European Team won the Solheim Cup

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European Team won the Solheim Cup
European Team won the Solheim Cup (Provided by Sport World News)

Team Europe won Solheim Cup, the women's equivalent of the Ryder Cup. European players won the title by beating USA 15-13! The European girls, which had won the 2019 edition of the two-year competition in Scotland, were already two points ahead (9-7) at the end of the foursome and fourball played on Sunday at the Inverness Club in Toledo, Ohio.

Of 12 singles matches had to be played to conclude the competition and the Europeans needed at least five to win. The new recruits, Finnish Matilda Castren and Irish Leona Maguire, both contributed greatly to this victory by each winning their own match, before Denmark's Emily Pederson crowned Europe for good by beating American Danielle Kang.

Matsuyama, Rahm and Morikawa's last statements

Jon Rahm never had a chance to win a gold medal because he never made it to Tokyo. But he wouldn't mind the same result, which in this case would be a FedExCup title worth $15 million.

" sure don't want to have to rely on being pulled out of tournaments to be able to win one, let's just say that. Believe it or not, hit my fair share of bad shots today. Much like yesterday, I was able to save a couple of good ones.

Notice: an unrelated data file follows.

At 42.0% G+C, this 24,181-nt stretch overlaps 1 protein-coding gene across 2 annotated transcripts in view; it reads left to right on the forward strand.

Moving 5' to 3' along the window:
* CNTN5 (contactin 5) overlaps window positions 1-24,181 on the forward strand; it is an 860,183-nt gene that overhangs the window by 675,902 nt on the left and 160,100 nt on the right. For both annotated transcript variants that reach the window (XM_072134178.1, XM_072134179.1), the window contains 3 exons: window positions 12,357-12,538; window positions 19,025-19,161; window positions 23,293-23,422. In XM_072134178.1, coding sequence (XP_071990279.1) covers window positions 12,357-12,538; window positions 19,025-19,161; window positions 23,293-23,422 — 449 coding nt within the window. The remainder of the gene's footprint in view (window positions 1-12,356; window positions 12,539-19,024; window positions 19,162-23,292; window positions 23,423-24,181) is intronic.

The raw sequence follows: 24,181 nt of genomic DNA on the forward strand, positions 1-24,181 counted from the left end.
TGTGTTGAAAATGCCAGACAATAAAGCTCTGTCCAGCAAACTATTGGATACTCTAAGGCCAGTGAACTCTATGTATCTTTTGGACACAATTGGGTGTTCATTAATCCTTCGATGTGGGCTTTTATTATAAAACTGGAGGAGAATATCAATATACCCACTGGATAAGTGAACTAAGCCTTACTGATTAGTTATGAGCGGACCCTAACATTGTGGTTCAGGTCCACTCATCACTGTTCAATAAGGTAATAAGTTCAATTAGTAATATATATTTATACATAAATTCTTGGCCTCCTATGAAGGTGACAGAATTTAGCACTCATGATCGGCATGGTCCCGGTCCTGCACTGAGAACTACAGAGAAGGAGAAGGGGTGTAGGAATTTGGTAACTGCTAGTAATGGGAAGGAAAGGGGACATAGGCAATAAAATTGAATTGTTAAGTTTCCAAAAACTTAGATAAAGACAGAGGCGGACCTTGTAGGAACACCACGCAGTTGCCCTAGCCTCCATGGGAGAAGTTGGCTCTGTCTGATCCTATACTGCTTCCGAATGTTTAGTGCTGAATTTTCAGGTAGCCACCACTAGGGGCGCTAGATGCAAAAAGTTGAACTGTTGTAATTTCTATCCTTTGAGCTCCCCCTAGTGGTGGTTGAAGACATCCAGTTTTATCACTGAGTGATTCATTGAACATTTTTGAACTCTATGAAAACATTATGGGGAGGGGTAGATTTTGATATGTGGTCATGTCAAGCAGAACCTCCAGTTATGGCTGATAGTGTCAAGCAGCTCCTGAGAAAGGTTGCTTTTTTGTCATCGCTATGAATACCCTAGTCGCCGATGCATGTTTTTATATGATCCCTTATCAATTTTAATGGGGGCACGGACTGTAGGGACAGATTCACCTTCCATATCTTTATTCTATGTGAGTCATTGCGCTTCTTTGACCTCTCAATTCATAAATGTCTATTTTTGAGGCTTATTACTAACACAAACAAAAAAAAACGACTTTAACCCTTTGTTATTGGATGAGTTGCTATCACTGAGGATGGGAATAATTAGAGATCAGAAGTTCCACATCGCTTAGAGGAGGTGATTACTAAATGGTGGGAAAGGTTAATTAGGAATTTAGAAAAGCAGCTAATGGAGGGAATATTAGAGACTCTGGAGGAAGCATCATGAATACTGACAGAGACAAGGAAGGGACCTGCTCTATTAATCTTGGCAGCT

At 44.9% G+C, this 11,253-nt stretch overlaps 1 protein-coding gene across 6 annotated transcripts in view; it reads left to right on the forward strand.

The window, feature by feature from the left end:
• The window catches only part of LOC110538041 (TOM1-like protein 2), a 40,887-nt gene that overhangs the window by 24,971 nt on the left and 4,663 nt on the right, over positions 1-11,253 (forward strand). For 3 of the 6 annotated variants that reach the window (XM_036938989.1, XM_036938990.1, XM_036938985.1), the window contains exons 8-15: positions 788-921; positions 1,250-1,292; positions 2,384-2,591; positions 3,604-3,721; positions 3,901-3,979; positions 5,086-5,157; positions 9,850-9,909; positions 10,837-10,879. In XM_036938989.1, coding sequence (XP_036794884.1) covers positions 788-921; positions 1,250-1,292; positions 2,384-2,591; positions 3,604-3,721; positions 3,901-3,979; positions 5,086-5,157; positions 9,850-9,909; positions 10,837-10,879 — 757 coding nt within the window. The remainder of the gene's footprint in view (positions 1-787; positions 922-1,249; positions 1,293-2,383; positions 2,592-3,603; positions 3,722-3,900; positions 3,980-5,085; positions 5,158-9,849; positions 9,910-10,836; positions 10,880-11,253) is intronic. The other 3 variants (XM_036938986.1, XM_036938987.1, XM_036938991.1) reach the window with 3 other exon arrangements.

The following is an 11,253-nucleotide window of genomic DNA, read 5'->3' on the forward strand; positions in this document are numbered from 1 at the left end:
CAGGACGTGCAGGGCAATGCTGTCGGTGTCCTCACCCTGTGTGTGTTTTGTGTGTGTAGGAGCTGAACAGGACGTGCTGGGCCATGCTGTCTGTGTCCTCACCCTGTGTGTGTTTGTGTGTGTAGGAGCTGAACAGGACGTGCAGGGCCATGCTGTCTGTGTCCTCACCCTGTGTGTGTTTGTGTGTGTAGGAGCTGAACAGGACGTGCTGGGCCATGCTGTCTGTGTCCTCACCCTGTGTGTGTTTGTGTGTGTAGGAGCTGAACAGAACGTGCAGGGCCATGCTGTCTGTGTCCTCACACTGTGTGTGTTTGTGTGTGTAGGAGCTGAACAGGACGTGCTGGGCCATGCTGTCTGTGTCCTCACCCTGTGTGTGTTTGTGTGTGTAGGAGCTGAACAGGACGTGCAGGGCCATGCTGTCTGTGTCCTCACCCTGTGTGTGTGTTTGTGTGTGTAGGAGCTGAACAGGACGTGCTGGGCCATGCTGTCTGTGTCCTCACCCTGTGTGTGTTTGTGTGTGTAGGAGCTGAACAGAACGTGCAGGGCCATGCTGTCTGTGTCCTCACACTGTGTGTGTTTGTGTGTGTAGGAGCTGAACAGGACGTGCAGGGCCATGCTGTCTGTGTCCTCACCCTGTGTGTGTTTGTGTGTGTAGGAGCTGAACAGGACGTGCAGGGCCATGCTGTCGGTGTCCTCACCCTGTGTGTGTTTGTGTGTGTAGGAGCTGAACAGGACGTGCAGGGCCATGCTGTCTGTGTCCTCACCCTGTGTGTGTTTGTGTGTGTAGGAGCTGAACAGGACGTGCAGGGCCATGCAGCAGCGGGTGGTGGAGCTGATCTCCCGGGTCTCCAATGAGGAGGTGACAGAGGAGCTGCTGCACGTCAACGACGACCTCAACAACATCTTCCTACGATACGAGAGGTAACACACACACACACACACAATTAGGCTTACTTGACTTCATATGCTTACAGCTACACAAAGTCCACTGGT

Coming into the weekend, I'm definitely going to have to clean a couple of those mistakes up. It's a trophy that a very select group of people are going to be able to put their name on. It’s one of those, kind of like in majors and great events like THE PLAYERS, to where ...

you have to show up and play good!" Collin Morikawa leads the standings of the FedExCup, after winning The Open – his second major triumph before turning 25 – and a World Golf Championship (Workday Championship at The Concession).

"I know what my shots do. I just kind of stick to that. I don't want to change anything just because guys are hitting it higher and guys are hitting it farther. I've stuck to what I've been doing." Hideki Matsuyama's driver flew to the right and the Japanese himself realized it almost immediately.

Both cameras and spectators noticed it: a first bounce on the road to the cars, a second flight up and then nothing. Better: almost nothing. By an inexplicable law of physics, the ball ended its run in a spectator's shirt. Not only that: it did not pass from above but from below.

The ball did not enter from the neck of the shirt but from the man's legs. Absolutely unbelievable (and certainly unrepeatable) if it wasn't for this PGA Tour video to document it. The images show the man bent over while his neighbors follow the bounce of the golf ball with their eyes.

"It passed between my legs, hit my knee and then ended up under my shirt," said the man, waiting, motionless, for the arrival of Matsuyama and a marshall. In that situation, rule 11.1 comes into play, ie “Ball in motion accidentally striking a person or an outside influence”.

No penalty for the player who obviates a stick. As a result, in the video we see a smiling Matsuyama approaching the viewer, asking "You?" and then drop a tee at his feet. Then the Japanese player takes the distance of a driver to be able to drop. The scene ends with the marshall authorizing "the keeper of the ball" to move and drop it.

Ryder Cup